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Stupid beginner's question

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Afro_Raven  
8 Sep 2006 16:00 | Quote
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So, when I get a major chord the steps are 1-3-5. Take E major for example, there's E and B in it, but surely the 3rd should be a G, not a G#? Any help would be much appreciated, Thanks.
CostacheCaragi  
8 Sep 2006 16:34 | Quote
United Kingdom
Posts: 61
nope, the G would be a minor 3rd, in a major chord its a major 3rd - G.
i think you may be using the frets instead of the correct intervals,
so in E the intervals are:
1:E
b2:F
2:F#/Gb
b3:G
3:G#/Ab
4:A
4#:A#/Bb
5:B
b6:C
6:C#/Db
b7:D
7:D#/Eb
i hope that makes sense and helps?
CostacheCaragi  
8 Sep 2006 16:35 | Quote
United Kingdom
Posts: 61
duh, sorry made a typo, in a major chord its a major 3rd - G#
mightydave  
8 Sep 2006 18:36 | Quote
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Belgium
Karma: 2
to find the notes of the E major chord you have to look at the E major scale

The notes of the E major scale are
1 2 3 4 5 6 7 1
E F# G# A B C# D# E

so 1-3-5 makes E-G#-B

now you can still have the question why these are the notes of the E major scale
well all major scales are made up by this sequence
W-W-H-W-W-W-H (H meaning a whole tone=2 frets and H meaning a half tone= 1 fret)
so you start with E going up a whole tone makes F# (between E and F is only one step) , going up one step again makes G# going a half up makes A going a whole up makes B going a whole up again makes C#( between B and C is also only one step) going a whole step up again makes D# and then the last half step brings you back to the E.

you can create all major scales by this sequence (W-W-H-W-W-W-H) so if you want the notes of the g major you can start with G going up two whole tones gives B going up a half and then a whole step makes D so G-B-D are the notes of your chord. After a while you know which notes are in the scales so that makes it easier.

hope this is understandable and I hope it answers your question
Davo  
9 Sep 2006 12:26 | Quote
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Canada
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Hi there CostacheCaragi. I'm a begininer too. Looking at your first post, I got a little confused at what happens between the 3rd and the 5th. Why doesn't it go:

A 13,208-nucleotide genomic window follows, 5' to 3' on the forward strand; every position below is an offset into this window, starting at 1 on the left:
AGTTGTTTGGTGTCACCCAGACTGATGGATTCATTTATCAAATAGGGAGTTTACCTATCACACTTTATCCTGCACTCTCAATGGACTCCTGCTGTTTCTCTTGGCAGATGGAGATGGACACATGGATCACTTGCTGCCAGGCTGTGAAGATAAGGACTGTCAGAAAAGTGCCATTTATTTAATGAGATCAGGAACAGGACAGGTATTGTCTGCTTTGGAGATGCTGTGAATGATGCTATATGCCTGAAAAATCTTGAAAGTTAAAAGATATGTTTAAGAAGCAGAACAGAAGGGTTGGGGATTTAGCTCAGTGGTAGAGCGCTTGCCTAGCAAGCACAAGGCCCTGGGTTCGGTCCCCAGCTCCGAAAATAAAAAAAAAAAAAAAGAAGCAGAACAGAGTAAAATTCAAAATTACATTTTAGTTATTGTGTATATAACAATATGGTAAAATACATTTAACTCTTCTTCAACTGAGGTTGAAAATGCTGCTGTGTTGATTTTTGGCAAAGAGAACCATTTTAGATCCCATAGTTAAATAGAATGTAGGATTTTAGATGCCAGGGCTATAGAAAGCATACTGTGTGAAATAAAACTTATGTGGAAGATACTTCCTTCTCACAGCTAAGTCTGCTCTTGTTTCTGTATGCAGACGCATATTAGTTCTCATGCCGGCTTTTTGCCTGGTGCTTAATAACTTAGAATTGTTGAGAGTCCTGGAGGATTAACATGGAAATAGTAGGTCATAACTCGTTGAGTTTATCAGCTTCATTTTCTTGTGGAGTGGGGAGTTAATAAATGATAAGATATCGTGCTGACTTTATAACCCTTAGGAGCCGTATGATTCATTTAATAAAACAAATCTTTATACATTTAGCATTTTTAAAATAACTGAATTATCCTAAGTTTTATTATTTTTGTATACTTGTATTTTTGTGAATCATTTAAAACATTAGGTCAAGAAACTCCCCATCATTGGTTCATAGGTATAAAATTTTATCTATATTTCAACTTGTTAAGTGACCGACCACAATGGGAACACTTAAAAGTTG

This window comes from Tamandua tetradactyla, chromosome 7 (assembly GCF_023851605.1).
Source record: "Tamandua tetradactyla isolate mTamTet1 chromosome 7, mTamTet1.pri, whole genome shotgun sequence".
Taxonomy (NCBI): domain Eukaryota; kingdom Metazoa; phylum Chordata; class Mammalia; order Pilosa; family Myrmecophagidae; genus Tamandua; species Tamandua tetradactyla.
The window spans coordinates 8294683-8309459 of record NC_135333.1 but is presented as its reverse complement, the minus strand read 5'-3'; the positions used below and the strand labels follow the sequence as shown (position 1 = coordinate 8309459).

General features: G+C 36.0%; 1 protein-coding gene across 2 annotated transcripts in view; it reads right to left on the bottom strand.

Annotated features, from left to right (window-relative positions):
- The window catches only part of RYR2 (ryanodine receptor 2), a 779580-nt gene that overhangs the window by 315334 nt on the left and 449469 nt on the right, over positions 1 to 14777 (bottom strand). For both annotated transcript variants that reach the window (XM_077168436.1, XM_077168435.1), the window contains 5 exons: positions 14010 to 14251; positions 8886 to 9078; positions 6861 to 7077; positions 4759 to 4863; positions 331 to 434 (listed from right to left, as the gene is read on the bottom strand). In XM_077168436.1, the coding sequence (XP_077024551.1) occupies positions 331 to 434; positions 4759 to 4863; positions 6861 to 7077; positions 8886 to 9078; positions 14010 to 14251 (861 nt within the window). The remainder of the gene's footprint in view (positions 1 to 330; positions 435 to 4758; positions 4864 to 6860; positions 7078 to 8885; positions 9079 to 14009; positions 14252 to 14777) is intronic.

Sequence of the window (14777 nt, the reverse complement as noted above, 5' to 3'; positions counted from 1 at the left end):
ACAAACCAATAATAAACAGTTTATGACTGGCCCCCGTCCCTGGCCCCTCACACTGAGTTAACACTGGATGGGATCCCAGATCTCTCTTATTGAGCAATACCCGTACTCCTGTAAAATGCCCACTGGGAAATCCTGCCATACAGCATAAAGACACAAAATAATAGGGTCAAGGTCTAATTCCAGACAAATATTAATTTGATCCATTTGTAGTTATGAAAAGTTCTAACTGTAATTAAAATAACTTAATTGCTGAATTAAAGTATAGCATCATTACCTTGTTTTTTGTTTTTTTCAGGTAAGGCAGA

b3:G
3:G#
b4:A
4:A#
b5:B
5:C
b6:C#
6:D

I am just trying to count the location of 3rds, 5ths etc, not determining the scale for E. Am I missing something in my counting?

I continue to be amazed at how this simple process of counting still confuses me :(
Afro_Raven  
9 Sep 2006 12:58 | Quote
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thanks mightydave,that really helps, its somethin i've been trying to undersand for ages!
mightydave  
9 Sep 2006 16:35 | Quote
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Belgium
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you're welcome afro :)

To davo

the reason why he counts like that is also due to the sequence ((W-W-H-W-W-W-H)) of which scales are made

1:E
b2:F
---(between 1 and 2 whole tone)
2:F#/Gb
b3:G
---(between 2 and 3 whole tone)
3:G#/Ab
---(so here no b4 because now there's only a half tone (w-w-H-w-w-w-h))
4:A
4#:A#/Bb
---(again whole tone)
5:B
b6:C
---(again whole tone)
6:C#/Db
b7:D
---(again whole tone)
7:D#/Eb
and then to go back to E we need a half tone again

CostacheCaragi  
9 Sep 2006 17:36 | Quote
United Kingdom
Posts: 61
davo, youve included a b4 interval, there is no b4, its actually a major 3rd, its like there being no E#, its actually an F.

anouther good point to make is that when a chord contains 9ths, #11ths,11ths,13th etc in, it just means it is an octave above, so for example a #11th is just a #4th (which works well under lydian based modes) the 9th is an octave above a 2nd, the 13th is just a major 6th.
i guess you can use these notes to give chords abit more flavour, and to support whatever is being played on top of them.
hope all that makes sense?
Davo  
9 Sep 2006 22:13 | Quote
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Canada
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I think it is making sense now... counting 3rds, 5ths etc follows the rules for scales, Yes? So you aren't just counting full intervals between notes, but including the semitones according to the WWHWWWH rule. Is that correct?

And if you are counting past 7ths, the WWHWWWH progression just repeats, right?

Hope these aren't irritatingly simple questions :)
mightydave  
10 Sep 2006 05:44 | Quote
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Belgium
Karma: 2
you're right davo , i think you start to get it


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